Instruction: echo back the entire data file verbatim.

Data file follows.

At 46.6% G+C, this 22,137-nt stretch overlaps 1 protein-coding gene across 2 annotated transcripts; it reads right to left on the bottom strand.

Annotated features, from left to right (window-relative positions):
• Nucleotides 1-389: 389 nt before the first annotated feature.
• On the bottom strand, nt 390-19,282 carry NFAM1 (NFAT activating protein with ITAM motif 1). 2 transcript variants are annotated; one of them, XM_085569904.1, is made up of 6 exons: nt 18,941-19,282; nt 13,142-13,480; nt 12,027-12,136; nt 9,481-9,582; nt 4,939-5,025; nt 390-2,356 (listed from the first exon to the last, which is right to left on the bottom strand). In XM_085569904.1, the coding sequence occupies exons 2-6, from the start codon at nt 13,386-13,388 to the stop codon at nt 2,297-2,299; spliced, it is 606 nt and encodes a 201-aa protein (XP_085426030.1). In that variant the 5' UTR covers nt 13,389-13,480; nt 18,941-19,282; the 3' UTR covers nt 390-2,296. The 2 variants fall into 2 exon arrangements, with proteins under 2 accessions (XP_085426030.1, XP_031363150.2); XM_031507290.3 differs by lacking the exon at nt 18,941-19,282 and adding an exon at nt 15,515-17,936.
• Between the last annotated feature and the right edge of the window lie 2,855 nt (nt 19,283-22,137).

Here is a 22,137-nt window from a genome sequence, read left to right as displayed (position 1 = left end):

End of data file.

At 46.6% G+C, this 22,137-nt stretch overlaps 1 protein-coding gene across 2 annotated transcripts; it reads right to left on the bottom strand.

Annotated features, from left to right (window-relative positions):
• Nucleotides 1-389: 389 nt before the first annotated feature.
• On the bottom strand, nt 390-19,282 carry NFAM1 (NFAT activating protein with ITAM motif 1). 2 transcript variants are annotated; one of them, XM_085569904.1, is made up of 6 exons: nt 18,941-19,282; nt 13,142-13,480; nt 12,027-12,136; nt 9,481-9,582; nt 4,939-5,025; nt 390-2,356 (listed from the first exon to the last, which is right to left on the bottom strand). In XM_085569904.1, the coding sequence occupies exons 2-6, from the start codon at nt 13,386-13,388 to the stop codon at nt 2,297-2,299; spliced, it is 606 nt and encodes a 201-aa protein (XP_085426030.1). In that variant the 5' UTR covers nt 13,389-13,480; nt 18,941-19,282; the 3' UTR covers nt 390-2,296. The 2 variants fall into 2 exon arrangements, with proteins under 2 accessions (XP_085426030.1, XP_031363150.2); XM_031507290.3 differs by lacking the exon at nt 18,941-19,282 and adding an exon at nt 15,515-17,936.
• Between the last annotated feature and the right edge of the window lie 2,855 nt (nt 19,283-22,137).

Here is a 22,137-nt window from a genome sequence, read left to right as displayed (position 1 = left end):